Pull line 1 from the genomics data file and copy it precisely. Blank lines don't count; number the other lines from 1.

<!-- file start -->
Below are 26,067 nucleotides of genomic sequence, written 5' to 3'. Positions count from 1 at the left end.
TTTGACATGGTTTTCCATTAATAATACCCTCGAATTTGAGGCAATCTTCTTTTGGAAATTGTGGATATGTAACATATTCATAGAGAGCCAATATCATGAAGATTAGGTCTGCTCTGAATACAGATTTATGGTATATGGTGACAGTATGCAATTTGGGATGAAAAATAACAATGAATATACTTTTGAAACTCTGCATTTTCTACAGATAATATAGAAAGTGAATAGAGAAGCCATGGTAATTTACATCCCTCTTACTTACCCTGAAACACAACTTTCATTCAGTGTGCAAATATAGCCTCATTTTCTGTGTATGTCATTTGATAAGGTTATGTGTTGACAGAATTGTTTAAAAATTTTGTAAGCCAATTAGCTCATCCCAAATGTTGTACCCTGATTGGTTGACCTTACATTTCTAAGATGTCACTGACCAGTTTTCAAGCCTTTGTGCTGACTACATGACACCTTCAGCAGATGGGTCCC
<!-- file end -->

Below are 26,067 nucleotides of genomic sequence, written 5' to 3'. Positions count from 1 at the left end.